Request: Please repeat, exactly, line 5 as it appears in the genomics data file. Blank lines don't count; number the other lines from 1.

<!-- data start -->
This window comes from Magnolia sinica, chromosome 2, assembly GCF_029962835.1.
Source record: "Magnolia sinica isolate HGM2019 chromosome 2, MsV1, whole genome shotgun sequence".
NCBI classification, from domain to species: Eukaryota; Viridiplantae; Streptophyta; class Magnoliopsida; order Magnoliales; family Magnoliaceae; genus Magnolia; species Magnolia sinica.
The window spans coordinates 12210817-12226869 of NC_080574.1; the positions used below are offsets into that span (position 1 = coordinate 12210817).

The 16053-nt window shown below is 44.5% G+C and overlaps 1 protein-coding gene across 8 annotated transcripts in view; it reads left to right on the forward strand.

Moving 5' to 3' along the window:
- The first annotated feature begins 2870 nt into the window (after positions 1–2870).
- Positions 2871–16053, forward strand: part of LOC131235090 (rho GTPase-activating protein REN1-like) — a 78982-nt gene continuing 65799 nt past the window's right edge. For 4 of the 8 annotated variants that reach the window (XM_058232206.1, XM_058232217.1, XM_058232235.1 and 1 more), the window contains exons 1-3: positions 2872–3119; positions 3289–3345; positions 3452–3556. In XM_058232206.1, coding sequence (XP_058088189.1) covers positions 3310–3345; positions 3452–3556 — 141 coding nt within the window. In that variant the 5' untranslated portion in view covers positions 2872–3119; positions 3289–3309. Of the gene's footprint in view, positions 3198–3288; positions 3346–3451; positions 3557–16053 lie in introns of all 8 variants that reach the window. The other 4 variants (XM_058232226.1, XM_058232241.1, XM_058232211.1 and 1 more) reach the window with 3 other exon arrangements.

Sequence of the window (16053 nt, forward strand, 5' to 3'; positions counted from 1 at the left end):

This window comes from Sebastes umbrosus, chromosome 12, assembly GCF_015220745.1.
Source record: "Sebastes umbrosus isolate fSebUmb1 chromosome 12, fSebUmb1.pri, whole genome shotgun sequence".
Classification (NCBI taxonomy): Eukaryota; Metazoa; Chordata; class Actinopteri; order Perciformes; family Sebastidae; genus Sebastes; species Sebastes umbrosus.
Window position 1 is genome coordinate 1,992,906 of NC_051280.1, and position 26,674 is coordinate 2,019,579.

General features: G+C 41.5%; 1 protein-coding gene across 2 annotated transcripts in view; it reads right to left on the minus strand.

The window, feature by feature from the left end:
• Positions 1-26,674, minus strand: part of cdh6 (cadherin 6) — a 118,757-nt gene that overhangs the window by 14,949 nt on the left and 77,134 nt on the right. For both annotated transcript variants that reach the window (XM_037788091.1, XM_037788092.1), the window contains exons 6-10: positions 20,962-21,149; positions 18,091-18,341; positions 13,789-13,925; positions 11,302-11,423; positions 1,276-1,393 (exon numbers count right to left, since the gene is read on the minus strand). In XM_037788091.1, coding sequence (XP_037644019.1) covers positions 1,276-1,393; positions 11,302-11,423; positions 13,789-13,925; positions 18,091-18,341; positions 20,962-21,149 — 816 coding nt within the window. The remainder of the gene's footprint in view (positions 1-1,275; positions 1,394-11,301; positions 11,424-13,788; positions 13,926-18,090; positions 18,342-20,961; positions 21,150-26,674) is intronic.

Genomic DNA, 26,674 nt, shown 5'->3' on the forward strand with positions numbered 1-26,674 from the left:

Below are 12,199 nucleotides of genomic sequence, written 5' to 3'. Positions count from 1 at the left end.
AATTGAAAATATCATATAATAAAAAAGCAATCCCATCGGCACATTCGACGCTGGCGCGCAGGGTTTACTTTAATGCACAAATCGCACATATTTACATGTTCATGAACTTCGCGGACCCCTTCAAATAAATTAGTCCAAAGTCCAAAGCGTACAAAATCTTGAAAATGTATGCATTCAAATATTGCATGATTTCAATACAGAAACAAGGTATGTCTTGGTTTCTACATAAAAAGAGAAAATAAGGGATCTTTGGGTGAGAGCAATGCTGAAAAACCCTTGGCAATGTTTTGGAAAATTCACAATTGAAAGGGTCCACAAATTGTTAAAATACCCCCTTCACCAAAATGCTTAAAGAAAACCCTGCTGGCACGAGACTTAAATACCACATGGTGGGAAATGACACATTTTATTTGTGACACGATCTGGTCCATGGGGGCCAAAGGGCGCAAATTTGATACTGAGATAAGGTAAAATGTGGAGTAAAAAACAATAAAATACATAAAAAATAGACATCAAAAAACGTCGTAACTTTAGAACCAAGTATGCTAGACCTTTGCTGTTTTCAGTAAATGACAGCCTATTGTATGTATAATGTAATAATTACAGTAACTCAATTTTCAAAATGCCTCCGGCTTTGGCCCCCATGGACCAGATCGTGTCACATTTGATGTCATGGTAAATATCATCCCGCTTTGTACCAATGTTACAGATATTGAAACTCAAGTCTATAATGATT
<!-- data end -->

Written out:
The 16053-nt window shown below is 44.5% G+C and overlaps 1 protein-coding gene across 8 annotated transcripts in view; it reads left to right on the forward strand.